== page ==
its Norwegian heritage, Petersburg is another small town on the Inside Passage. Unlike Wrangell, which is actively trying to
woo tourism, Petersburg views tourists as a “necessary evil.” At least, that’s how one Petersburg native
described us in a movie shown at the local museum. I’m not offended, and I actually understand
where he’s coming from.
is a pretty town and is more manicured, and wealthier, than Wrangell. Commercial fishing has a huge presence here,
and the town harbors one of Alaska’s most prosperous fishing fleets. I was surprised to learn that this town of only
3,000 residents was ranked the seventeenth fishing port in the United States by
volume and twelfth by value as of 2013.
That’s a lot of fish.
enjoyed our walking tour of the downtown area and sought out the buildings that
capture the flavor of Alaska’s Little Norway.
One of the first we spotted was the Sons of Norway Hall, which was built
in 1912. Adjacent to the hall is the Valhalla, a replica of a traditional
Viking ship. The center of early
Petersburg was Sing Lee Alley, and many of the town’s historic buildings are
|Sons of Norway Hall|
|Sing Lee Alley|
|Rosemailing - A Traditional Norwegian Art Form|
the towns in Southeast Alaska hold a salmon derby at some point during the
month of May, and Petersburg’s King Salmon Derby was underway during the
Memorial Day weekend. We stopped by the
harbor on our walk and watched as a man presented his salmon for a
weigh-in. It was only 21 pounds, but I was
still impressed. We never did learn the
final results, but the front runner seemed to be a salmon that topped 50
|That's What a 21-Pound King Salmon Looks Like|
is visited by even fewer cruise ships than Wrangell, and only the smallest are
able to dock here. While we were
wandering down by the harbor, I was surprised to see the National Geographic Sea Bird, a 62-passenger ship. This ship reminded me of the one I sailed on
when I cruised the Inside Passage many years ago. These are expedition ships, not luxury cruise
liners, and the focus is entirely on Alaska, not entertainment or
gambling. If I were ever to take another
Alaskan cruise, a small ship would be my preference.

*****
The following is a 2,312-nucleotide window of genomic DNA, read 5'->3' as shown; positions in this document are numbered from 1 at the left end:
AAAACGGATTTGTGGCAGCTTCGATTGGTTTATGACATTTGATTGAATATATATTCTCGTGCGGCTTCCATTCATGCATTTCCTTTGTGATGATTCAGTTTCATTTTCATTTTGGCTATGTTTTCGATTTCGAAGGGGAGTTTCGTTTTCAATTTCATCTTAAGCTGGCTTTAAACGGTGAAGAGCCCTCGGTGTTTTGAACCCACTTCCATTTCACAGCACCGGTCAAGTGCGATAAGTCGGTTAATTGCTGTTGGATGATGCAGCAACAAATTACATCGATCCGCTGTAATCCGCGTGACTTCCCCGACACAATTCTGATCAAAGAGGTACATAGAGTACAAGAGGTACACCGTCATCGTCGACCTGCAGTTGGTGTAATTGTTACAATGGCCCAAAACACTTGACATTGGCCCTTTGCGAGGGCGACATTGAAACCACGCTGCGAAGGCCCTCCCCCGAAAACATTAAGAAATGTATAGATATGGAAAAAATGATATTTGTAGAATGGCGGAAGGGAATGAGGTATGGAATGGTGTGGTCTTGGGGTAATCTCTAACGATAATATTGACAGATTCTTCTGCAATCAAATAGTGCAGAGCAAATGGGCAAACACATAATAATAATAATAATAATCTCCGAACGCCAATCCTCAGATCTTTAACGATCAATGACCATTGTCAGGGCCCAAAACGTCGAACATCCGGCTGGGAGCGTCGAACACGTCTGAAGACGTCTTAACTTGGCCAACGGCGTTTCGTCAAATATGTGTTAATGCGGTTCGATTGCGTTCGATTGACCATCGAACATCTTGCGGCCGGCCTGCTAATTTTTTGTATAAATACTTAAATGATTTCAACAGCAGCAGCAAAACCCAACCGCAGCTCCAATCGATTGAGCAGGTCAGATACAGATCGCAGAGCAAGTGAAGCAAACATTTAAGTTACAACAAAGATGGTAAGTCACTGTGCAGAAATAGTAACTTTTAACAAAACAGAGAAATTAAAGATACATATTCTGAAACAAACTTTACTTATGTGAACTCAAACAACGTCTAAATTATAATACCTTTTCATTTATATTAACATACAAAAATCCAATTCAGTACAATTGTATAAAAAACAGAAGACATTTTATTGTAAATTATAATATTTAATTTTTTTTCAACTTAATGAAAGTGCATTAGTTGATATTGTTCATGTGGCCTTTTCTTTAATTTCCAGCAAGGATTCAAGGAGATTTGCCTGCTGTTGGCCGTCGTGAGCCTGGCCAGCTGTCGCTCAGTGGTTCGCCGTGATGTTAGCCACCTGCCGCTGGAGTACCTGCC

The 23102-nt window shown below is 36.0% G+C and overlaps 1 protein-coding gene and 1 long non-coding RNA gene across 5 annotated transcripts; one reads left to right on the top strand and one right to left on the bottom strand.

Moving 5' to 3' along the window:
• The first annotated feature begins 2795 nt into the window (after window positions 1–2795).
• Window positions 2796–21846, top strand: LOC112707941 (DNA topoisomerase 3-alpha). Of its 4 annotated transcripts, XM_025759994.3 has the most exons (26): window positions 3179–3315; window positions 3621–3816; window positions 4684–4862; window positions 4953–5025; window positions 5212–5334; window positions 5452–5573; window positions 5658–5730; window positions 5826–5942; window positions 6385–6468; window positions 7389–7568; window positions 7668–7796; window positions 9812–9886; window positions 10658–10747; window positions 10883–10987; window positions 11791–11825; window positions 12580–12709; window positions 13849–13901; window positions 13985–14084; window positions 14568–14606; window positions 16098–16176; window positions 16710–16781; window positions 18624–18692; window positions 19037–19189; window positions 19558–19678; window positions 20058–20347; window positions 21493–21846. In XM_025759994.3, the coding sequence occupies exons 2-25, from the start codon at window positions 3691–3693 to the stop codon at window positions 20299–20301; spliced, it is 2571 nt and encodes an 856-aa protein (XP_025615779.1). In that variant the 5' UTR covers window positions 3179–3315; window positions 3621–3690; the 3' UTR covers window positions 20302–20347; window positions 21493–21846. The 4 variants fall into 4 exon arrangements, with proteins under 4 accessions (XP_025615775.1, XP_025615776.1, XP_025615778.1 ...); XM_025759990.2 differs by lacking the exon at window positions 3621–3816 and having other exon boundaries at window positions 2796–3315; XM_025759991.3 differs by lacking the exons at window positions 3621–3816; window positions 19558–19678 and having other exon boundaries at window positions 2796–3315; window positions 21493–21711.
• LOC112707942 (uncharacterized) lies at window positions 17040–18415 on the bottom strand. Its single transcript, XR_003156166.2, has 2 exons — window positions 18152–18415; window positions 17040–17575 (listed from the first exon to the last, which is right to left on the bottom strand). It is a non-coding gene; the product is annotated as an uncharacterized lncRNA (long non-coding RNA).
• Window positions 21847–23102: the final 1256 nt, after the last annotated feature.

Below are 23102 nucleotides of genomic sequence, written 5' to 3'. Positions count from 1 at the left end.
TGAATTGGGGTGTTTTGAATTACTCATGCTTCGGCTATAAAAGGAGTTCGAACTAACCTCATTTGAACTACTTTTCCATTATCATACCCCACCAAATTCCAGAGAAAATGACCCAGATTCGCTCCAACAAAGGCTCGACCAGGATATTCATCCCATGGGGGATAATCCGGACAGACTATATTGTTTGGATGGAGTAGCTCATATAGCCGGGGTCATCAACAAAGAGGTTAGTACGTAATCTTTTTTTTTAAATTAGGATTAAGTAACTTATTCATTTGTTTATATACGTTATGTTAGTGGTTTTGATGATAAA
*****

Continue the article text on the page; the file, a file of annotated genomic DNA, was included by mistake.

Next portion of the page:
|One of the Many Harbors in Petersburg|
|The Sea Bird|
had enjoyed Petroglyph Beach so much while we were in Wrangell, we wanted to
visit the one here. We had also read
that remnants of 2,000-year-old Tlingit fish traps could be found on the
beach. We gathered as much information
as we could find and headed to Sandy Beach during low tide. We must have searched for an hour or more,
but we completely struck out. Oh well,
we did have fun looking.
|They've Got to Be Here Somewhere|
another day we drove the length of Mitkof Island on which Petersburg is located
and stopped at many of the pullouts along the way. We walked a short trail to Blind River Rapids
and passed through a muskeg bog before reaching the water. Although the rapids seemed pretty tame to me,
we enjoyed the peaceful atmosphere at water’s edge.
|Time for a Little Reflection|
|Blind River Rapids Area|
|Alaskan Lupines Lined both Sides of Mitkof Highway|
paid a visit to the Clausen Memorial Museum that provides a glimpse into the
history of Petersburg. This was your
typical small-town museum, with a few exhibits and collections that were mostly
donated by local residents. The museum
did have the original third-order
Fresnel lens from the Cape Decision Lighthouse on display, and the
docent illuminated it for us.
several RVers since we’ve been here, including two Australian couples who
pulled into the sites next to us yesterday evening. We seemed to run into them wherever we went
today, and it’s been fun hearing about their adventures in Alaska. Because the towns in the Inside Passage are
so small, and because the ferry schedules are rather limited, many RVers tend
to arrive and depart on the same ferry, and we tend to recognize each other and
get to know one another. We met another lovely
couple from California at our campground in Ketchikan and took the ferry
together to Wrangell, where we both had booked the same campground once again. We finally parted ways as we got off the
ferry in Petersburg and they continued on to Juneau. It’s been nice seeing familiar faces and sharing
a pleasant stay in Petersburg, and we have enjoyed some downtime before the
more hectic schedule we have planned for Juneau. We will be catching the ferry tomorrow
morning for the eight-hour ride to Alaska’s capital. Maybe we’ll see some marine wildlife on this
leg of the journey.
Petersburg is beautiful. I think many in Haines feel the same way about tourists. We had two cruise ships over the last two days here. One held 3500 people. They liked to walk through the campground, some leaving us their trash. The pictures are beautiful. I now know I will have to take the ferry up the passage some day.ReplyDelete
I can't imagine 3500 people in Haines! Isn't it amazing how rude some people can be. They don't seem to care, or even acknowledge, that the campground is your home. I know you were happy to see them leave. I do think you would enjoy the ferry (or sailing your own boat). We have thoroughly enjoyed the trip.Delete